Sambalpuri saris are a symbol of tradition, culture and intricate technique. They have long been an important part of the ethnic Indian female attire and have been unadulterated in the present western culture inspired apparel world.
Sambalpuri Sari is a traditional hand woven Ikat sari where in the warp and the weft is tie-dyed before weaving. Today the Baandha fabric is popularly known by its geographical and cultural name Sambalpuri owing to the pioneering efforts of Sri Radhashyam Meher, who brought about a radical improvement in the skills of the craftsmen and the quality of the products.
Sambalpuri sarees are known for their incorporation of traditional motifs like Shankha (shell), Chakra (wheel), phula (flower), all of which have deep symbolism, but the highpoint of these sarees is the traditional craftsmanship of the 'Bandhakala', theTie-Dye art reflected in their intricate weaves, also known as Sambalpuri "Ikkat".
Baandha fabric is created using a tie-dye technique. The yarns are tied according to the desired patterns to prevent absorption of dyes, and then dyed. The yarns or set of yarns so produced is called 'Baandha'. The unique feature of this form of designing is that the designs are reflected almost identically on both side of the fabric.Once the frabic is dyed it can never be belached in to other colour. This versatile technique enables a craftsman to weave colourful designs, patterns and images into a fabric capable of inspiring a thought or conveying a message. Thus Baandha can be defined as "A length of systematically arranged yarn, dyed according to a preconceived design in such a manner so as to enable a weaver to portray the design when the yarn is converted to a fabric through the process of weaving".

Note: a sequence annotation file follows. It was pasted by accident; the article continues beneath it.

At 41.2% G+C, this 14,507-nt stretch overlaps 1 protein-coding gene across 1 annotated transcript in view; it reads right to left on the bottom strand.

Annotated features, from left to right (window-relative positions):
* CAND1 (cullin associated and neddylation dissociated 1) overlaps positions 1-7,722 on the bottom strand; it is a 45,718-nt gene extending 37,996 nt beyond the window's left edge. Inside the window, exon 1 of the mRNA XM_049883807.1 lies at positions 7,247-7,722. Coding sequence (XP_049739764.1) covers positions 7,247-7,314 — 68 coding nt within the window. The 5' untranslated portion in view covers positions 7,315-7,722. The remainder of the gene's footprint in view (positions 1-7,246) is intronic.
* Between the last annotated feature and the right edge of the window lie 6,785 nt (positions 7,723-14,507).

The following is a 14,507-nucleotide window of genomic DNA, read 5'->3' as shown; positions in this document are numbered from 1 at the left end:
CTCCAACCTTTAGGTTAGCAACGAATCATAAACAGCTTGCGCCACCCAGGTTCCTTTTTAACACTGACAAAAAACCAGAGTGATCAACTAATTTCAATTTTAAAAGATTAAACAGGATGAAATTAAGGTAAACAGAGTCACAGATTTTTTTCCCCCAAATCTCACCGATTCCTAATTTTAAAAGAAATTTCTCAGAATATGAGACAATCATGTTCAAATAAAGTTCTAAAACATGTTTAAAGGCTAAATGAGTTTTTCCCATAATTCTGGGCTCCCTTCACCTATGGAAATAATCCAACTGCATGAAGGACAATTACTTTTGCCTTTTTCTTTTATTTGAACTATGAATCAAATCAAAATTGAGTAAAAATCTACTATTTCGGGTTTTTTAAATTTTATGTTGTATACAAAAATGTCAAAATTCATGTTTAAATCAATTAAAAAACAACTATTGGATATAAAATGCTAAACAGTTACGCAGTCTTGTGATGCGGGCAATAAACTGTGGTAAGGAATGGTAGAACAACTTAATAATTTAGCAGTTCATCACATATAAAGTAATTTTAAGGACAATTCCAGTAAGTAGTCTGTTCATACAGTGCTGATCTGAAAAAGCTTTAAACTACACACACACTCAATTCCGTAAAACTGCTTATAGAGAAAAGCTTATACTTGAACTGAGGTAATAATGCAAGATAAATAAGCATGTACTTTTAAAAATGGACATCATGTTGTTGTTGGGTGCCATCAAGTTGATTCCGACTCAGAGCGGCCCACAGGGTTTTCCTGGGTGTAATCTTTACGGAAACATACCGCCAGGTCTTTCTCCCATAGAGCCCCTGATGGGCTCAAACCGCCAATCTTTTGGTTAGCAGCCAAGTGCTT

Material : Mercerized Cotton
Make : Hand Woven
Thread Count : 100/120
Length : 5.40 mt
Width : 1 meter 20 cm
Body Colour : Light Blue With White
Weight : 530 gm
Blouse Piece : 70 cm
Wash Care : Preferably Dry Wash,Do Not Bleach,Dry In Shade